Although suitable for many automotive and non-automotive applications, the present invention is particularly well adapted for use in an automotive oil control valve, and will be described in that context.

In previous automotive oil control valve designs, it was noted that the bobbin can become loose after durability tests and engine tests. It is surmised that the bobbins can become loose due to the difference in thermal expansion coefficients between steel and plastic, that creates a creeping effect or deformation in the plastic. This can result in objectionable rattling, fluid leaks of malfunction of the device. Benchmarking demonstrated that existing competitive designs have similar design issues which were addressed by varying solutions such as press fits, separate spring washers and crimping steel-to-steel surfaces. Although partially effective solutions, these approaches prove to be expensive and can introduce new failure modes. An additional solution is the use of a crush rib which can only retard or lessen (but not fully resolve) the effect.

The present invention provides a cheap (negligible additional cost) and permanent solution.

The present invention proposes a hinge-like feature at the base of the bobbin that will damp the effect of the force exerted during the crimping operation (of the frame) during assembly. Over time, as the plastic yields beneath the steel frame, the hinge will spring-back (because it will not reach its yield strength) and retain rigidity of the assembly.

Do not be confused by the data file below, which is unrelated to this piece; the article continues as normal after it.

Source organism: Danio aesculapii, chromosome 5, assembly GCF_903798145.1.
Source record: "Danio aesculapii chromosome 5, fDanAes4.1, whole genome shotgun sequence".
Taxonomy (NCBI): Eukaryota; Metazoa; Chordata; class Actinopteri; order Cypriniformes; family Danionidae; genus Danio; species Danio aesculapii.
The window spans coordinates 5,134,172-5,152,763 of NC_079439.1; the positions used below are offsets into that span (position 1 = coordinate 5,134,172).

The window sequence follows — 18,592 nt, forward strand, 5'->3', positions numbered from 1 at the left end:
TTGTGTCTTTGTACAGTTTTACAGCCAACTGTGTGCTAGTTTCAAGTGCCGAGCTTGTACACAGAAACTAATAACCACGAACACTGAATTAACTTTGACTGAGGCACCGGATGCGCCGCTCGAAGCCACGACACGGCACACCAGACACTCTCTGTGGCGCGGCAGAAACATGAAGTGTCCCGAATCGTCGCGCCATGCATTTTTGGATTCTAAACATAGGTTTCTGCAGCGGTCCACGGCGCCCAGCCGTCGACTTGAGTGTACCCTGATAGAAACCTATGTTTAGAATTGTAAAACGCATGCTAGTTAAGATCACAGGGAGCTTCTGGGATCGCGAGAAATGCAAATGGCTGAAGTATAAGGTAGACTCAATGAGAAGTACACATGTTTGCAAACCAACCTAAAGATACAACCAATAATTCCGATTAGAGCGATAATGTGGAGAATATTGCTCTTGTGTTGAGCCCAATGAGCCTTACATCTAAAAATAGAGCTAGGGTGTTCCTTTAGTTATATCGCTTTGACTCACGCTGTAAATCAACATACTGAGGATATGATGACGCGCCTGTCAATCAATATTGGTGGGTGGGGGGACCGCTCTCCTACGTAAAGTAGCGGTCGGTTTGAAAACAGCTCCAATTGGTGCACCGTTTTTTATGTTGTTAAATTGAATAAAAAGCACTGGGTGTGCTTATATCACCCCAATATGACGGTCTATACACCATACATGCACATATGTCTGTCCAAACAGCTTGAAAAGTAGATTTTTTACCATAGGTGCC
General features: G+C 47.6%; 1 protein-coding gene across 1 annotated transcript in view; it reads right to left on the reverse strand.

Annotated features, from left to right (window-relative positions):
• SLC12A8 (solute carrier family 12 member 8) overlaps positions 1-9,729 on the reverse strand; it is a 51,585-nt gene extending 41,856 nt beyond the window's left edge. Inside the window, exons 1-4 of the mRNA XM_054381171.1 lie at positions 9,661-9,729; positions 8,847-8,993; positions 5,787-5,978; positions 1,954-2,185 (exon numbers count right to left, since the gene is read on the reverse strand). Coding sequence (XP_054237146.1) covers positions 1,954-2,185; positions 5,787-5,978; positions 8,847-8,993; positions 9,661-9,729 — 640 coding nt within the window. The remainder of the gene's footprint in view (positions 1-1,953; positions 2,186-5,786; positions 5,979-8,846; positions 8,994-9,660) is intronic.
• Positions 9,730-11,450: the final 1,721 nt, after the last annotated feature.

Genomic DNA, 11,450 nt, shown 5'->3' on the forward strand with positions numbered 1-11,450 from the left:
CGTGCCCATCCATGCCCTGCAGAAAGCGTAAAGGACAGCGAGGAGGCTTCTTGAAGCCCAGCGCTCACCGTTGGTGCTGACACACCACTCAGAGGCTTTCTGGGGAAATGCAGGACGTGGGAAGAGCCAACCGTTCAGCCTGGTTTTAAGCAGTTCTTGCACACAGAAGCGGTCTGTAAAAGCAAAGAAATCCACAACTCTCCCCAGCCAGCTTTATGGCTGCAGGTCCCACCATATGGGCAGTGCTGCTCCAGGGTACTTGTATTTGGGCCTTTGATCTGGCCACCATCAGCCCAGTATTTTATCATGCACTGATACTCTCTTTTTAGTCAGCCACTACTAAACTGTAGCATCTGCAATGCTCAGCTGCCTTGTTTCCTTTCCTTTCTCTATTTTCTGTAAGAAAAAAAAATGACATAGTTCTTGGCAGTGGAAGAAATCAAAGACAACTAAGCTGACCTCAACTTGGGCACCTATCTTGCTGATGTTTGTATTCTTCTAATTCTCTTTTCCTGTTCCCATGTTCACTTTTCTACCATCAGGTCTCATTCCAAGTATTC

Referring to FIG. 1, a solenoid actuator assembly 10 for use with an automotive oil control valve 12 (shown partially) is illustrated. The actuator assembly 10 includes a subassembly including a bobbin 14 formed in one piece of injection molded plastic such as nylon. The bobbin has a main or base portion 16 which carries an electromagnetic coil 18 on the outer surface thereof. One end of the bobbin 14 is closed to define an electrical connector terminal interface as well as mounting features for a secondary magnetic flux plate 20 (steel). The bobbin 14 is overmolded with non-conductive plastic-like material 22.

The subassembly, including the bobbin 14 and the overmolding material 22 is disposed within a generally cylindrical steel can or magnetic frame 24, the inner diameter surface of which is in close proximity with the secondary plate 20. The open end of the bobbin 14 defines a skirt-shaped portion 26 which extends axially from the base portion 16. The base portion 16 and skirt portion 26 are integrally formed of nylon or other suitable material. The base portion 16 of the bobbin 14 is dimensioned and configured to be relatively rigid while the skirt portion 26 is dimensioned to be relatively resilient, particularly in the axial direction (A-A).

A primary magnetic flux plate 28 (steel) is press fit within the frame 24 and includes an annular opening concentric with the central opening of the bobbin 14 for receiving a generally cylindrical/tubular cup guide 30. Cup guide 30 has a flange 32 extending radially from the lower portion thereof which is clamped in position by a steel washer 34. An inner primary magnetic flux plate 36 (steel) is disposed within the cup guide 30.

A steel housing 38 extends axially from the frame 24 to become the oil control valve 12. An armature/plunger 40 is slidably disposed within the guide cup 30 and defines an axially extending damping passageway 42 therethrough. A steel spool valve 44 extends through housing 38 into valve 12.